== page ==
Letter: Second amendment not outdated

Second amendment not outdated
After reading Dale Brown’s letter to the editor on Saturday, I came to the conclusion that Mr. Brown was a great Ag teacher but doesn’t really understand history or logic.
Mr. Brown equates murder with gun ownership, stating that 11,000 murders occur annually, most committed with guns. This is misleading, to say the least.
The truth is that 11,000 people are murdered annually because 11,000 other people want to murder them; the availability of a gun doesn’t necessitate or facilitate those deaths. Over four million people in this country own guns, and nearly all of them never commit any crime at all. There is no connection between gun ownership and murder.
Criminals and mentally deranged persons don’t need guns to commit crimes, contrary to the implication stated by Mr. Brown. Albert DeSalvo strangled his victims and Richard Speck stabbed his. Many more people have been killed by infamous bombings than shooting sprees in schools and public places. Persons who wish to commit crimes of this nature will find a way to do so, regardless of gun availability.
Why do we have a second amendment? When our nation declared its independence, we took up arms against England without a standing army. When the Constitution was drafted and the Bill of Rights passed we would have bonded together once again if attacked, whether there had been a Second Amendment or not.
The reason for the Second Amendment was not to protect against foreign nations but against domestic tyranny. We existed as a loose confederation of states for many years prior to the election of a federal governing body and the drafting of the Constitution. States distrusted one another and wanted to be certain that we would never elect another tyrant who could take away their freedom. If each state had a militia, they could fight against other states who would annex them. This is one reason why the amendment is drafted this way.
The second reason for this amendment was to ensure that persons who owned homes, land and businesses could protect themselves from savages and thieves as well as hunt game to feed their families.
One can tell from the way this amendment was written that there was a great deal of debate, just as there is today. When reading the Bill of Rights, we can see that some amendments are written in a simple, straightforward manner while others are worded in a manner suggesting a great deal of deliberation, debate and compromise.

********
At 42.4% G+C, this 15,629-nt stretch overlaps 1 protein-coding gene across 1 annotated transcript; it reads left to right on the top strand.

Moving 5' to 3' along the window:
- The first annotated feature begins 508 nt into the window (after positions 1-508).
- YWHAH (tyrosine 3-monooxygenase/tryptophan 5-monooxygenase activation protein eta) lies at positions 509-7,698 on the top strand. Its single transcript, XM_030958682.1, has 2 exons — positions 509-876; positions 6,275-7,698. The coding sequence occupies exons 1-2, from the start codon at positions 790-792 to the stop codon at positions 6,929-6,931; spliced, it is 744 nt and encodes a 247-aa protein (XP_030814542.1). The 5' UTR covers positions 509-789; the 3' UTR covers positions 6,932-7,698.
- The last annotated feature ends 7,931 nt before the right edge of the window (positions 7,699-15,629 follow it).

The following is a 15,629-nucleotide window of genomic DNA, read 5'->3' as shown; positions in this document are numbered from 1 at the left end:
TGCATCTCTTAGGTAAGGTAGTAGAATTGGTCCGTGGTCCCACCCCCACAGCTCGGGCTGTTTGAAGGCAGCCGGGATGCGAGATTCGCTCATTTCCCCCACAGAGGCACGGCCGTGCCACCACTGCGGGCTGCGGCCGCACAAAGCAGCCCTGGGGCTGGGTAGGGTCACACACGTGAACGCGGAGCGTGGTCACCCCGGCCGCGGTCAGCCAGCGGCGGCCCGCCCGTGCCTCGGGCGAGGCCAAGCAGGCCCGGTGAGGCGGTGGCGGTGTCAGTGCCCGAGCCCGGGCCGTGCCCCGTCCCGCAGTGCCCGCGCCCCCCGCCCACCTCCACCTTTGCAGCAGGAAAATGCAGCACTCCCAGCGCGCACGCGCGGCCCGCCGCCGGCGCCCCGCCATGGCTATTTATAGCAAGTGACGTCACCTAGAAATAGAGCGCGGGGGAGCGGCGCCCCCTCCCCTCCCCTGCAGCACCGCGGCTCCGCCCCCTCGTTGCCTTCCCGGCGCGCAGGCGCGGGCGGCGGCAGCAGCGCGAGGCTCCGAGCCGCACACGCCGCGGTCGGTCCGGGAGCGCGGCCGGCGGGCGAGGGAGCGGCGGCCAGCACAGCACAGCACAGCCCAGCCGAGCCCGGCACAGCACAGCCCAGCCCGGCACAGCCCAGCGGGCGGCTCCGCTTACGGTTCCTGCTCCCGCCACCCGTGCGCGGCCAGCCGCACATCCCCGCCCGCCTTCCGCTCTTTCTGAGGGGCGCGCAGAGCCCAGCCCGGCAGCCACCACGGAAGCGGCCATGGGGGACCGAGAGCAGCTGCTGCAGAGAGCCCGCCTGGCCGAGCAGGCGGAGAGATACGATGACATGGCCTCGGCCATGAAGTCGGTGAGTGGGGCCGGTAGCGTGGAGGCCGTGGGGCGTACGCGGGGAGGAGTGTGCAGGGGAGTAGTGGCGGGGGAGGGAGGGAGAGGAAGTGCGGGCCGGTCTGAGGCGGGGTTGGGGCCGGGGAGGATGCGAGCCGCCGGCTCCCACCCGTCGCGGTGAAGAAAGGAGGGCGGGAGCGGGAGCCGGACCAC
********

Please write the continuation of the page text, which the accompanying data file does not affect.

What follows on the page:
Some of our forefathers believed that everyone would be safe if no one owned a gun except magistrates. Others believed that highwaymen and thieves would find a way to procure arms and no one would be safe. Anyone who doubts this should read The Federalist Papers, The Jefferson Papers, and any number of articles written during that time period.
Mr. Brown also states that automatic weapons that are designed with the capacity for the mass destruction of human life should only be owned by the police and military. This is in fact the law of the land, but it didn’t stop a group of bank robbers in 1998.
These men, equipped with body armor and fully automaticAK-47s entered and robbed a bank in Los Angeles and attempted to escape on foot. Although police arrived shortly afterward, they were only equipped with pistols, shotguns, and small caliber carbines.
They were hopelessly outgunned and taking heavy casualties until some officers commandeered as­sault rifles from a nearby pawn shop, which they used to kill the robbers. The irony is that the persons who possessed automatic weapons did so illegally and those officers who could legally possess them weren’t equipped with them.
The debate during the last two decades has been over semi-automatic assault rifles. These rifles, along with handguns, have only one purpose, to take a human life.
Do they have a purpose in this country? Yes. During the Rodney King riots, the streets were full of thousands of looters who destroyed businesses, did millions of dollars in damage and even murdered by­stand­ers, yet there was one section of businesses that was un­damaged. These businesses were owned by Koreans who had the courage to stand on their roofs with assault rifles and hold the mobs at bay.
Millions in this country own handguns and assault rifles, yet most of us only use them to target shoot. At least we know that we have them in case we need them, though.
Why are so many opposed to any form of gun control? Look no further than the insurance industry. In 1982, legislation was passed requiring drivers to carry liability insurance. Most people felt it was a good law because it required drivers to be able to pay for damages to other vehicles when they were at fault in an accident, but it set a precedent. A few years later, a law was passed requiring all drivers to wear seat belts. Many felt that this law was wrong because it took a citizen’s choice away regarding his own safety, despite the fact that his decision not to wear a seat belt affected no one but himself. By lobbying to pass these laws, insurance companies ensured their own profitability and opened the doors for future beneficial legislation.
Thirty years later we have Obamacare. Citizens of this nation are forced to pay insurance companies whatever they ask because the law requires it. Our freedom was chipped away a little bit at a time because a law was passed that seemed like a good idea.
If citizens of this country allow one law to be passed regarding gun ownership we will be slaves in fifty years.
Gene Dolen